Wikimedia Commons




The old phrase “catch flights, not feelings” seems to be the rule every traveler lives by, but summer travelers on British Airways (BA) are catching feelings of frustration at missing flights.

As the travel bans, mandates and lockdowns are loosening in many countries, business and tourism travel are revamping at an unprecedented rate. However, British Airways’s pre-pandemic mass layoffs, worker strikes, and economic issues with Brexit have made BA air travel disheveled. 

“During Covid, British Airways cut many employee jobs and lowered salaries.” Emily Rose Tormey ’13, an Oxford MBA graduate, said. “Now that travel is picking up again, they haven’t recalibrated the salaries or the employee count to pre-pandemic status, meaning airline employees are overworked and underpaid.”

Keld Jensen, a graduate of Copenhagen Business School, described how strikers lack sympathy from people because of the perceived inconveniencing the lives of millions of people. 

Jensen added that the strikes create a “lose-lose” situation, saying.

“BA is losing money because of strikers, strikers are losing their case, businesses requiring air travel are losing, and passengers are losing regarding flights,” Jensen said. “I don’t really see any winners coming out of that.”

Jensen described how the current economic situation in the UK with the recession, inflation and salaries not increasing has put BA in a precarious situation. 

“In the UK, so many groups have threatened to strike— nurses, doctors and teachers, so the trend of striking has spread,” Jensen said. “The danger for negotiators is that if they immediately give into one group of strikers, more groups of strikers will surface, creating a domino effect of the entire workforce striking.”

Shea Oakley, an aviation historian from the Florida Institute of Technology ‘90, used his historical perspective to predict the fate of these union workers on strike. 

Issues with labor management relations have been common in the British flag carrier airlines. Oakley noted that the British Airways Union conducted multiple successful strikes against the British Overseas Airways Corporation across the 1960s and 1970s.

“Starting in the early 60s, the unions were very powerful and when the regulation came to many international airlines, the airline industry became suddenly far more competitive with many new airlines coming in with unions losing a lot of their power.” Oakley said, “I think that’s undergoing a reversal, with unions becoming more powerful. British Airways unions have always been known as powerful.”

Airports around the world have struggled with strikes as workers demand more rights amidst an evolving pandemic.

Kambiz Shabankare, a cabin crew member of ATLAS Air, added that the cabin crew members that aren’t striking are feeling the direct blows from annoyed passengers. 

“As cabin crew members, we have no control over whether flights are delayed or canceled,” Shabankare said. “It all started before COVID with issues over mask mandates and vaccinations, and now with flight delays. I have colleagues that have been insulted and have to deal with difficult passengers. On the internet, you can see many worse situations physically and verbally.”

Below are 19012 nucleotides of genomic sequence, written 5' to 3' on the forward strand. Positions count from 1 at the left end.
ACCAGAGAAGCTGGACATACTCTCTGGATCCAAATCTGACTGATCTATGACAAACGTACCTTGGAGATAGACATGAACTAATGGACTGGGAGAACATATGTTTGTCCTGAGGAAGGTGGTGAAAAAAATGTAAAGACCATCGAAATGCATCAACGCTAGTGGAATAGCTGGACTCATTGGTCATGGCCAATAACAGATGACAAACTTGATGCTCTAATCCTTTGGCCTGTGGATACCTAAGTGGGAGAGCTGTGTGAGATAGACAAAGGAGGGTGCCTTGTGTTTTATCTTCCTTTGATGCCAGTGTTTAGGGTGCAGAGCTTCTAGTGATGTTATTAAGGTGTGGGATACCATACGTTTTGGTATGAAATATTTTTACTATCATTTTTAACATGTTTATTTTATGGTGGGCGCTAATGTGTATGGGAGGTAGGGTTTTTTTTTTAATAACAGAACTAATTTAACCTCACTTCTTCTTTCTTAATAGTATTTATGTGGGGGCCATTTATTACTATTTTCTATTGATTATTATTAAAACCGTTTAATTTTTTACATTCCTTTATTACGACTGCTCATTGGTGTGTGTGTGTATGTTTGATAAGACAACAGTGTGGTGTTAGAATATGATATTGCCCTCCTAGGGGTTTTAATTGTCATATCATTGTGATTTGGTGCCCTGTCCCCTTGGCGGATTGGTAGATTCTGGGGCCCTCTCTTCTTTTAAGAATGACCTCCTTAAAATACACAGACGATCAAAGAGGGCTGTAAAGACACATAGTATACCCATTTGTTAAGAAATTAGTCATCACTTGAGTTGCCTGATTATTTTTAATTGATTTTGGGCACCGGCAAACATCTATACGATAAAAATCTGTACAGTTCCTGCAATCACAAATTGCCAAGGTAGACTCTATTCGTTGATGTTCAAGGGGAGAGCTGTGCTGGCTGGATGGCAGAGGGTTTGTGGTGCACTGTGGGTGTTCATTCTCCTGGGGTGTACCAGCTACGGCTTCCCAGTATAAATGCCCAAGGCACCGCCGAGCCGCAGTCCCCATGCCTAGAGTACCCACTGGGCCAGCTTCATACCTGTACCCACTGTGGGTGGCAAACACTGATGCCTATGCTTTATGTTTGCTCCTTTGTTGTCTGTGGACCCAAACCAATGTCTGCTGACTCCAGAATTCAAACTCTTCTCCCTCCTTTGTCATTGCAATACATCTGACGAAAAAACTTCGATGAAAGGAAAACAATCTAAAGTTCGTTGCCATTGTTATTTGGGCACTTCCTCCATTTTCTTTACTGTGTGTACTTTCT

While airlines and airports around the world have dealt with the COVID-19 pandemic differently, problems abound in global travel nonetheless.

Tormey added that many airlines, especially international airways, are in a precarious situation as well, except financially. 

“With regard to balancing their books, I don’t see them increasing the compensation for workers, meaning they would become uncompetitive in the labor market, bringing in lower level talent and then struggling even more to operate at their pre-pandemic efficiency.” Tormey said. “Unless BA recalibrates and invests more in the labor force, I think they will struggle longer term, particularly with transatlantic corridors when a lot of European and American travelers are getting used to cheaper alternatives, such as the Ryanair or other competitive airlines.” 

Since the implementation of Brexit in 2020, UK immigration, travel and tax systems in the UK have been drastically altered, affecting BA as the UK’s dominant airline.

Given that London Heathrow is a popular stopover for EU travelers, Jensen described how immigration difficulties could revert business to other European cities.

“EU residents typically use London Heathrow as a stopover for going places including Asia, the Middle East, or the US. So I do believe Brexit without any doubt has had a negative impact, and I don’t see how it could have a positive effect in any way.”

Shabankare noted that heightened gas and oil prices have caused ticket prices and travel costs to increase as well. He added that inflation has affected every industry such as hotels, travel agencies, and business travel. 

Jensen, however, explained that logistics transportation— industry transportation of containers and shipping lines — has experienced the largest financial loss at flight delays as “airline income is actually not the passengers sitting up in the seats but all the goods below them.”

Oakley now calls delays a “way of life,” in this day and age and that this period of and cancellations is the “worst period in the century-long history of commercial aviation for delays and flight cancellations on a global scale.”

British Airways was founded in 1974.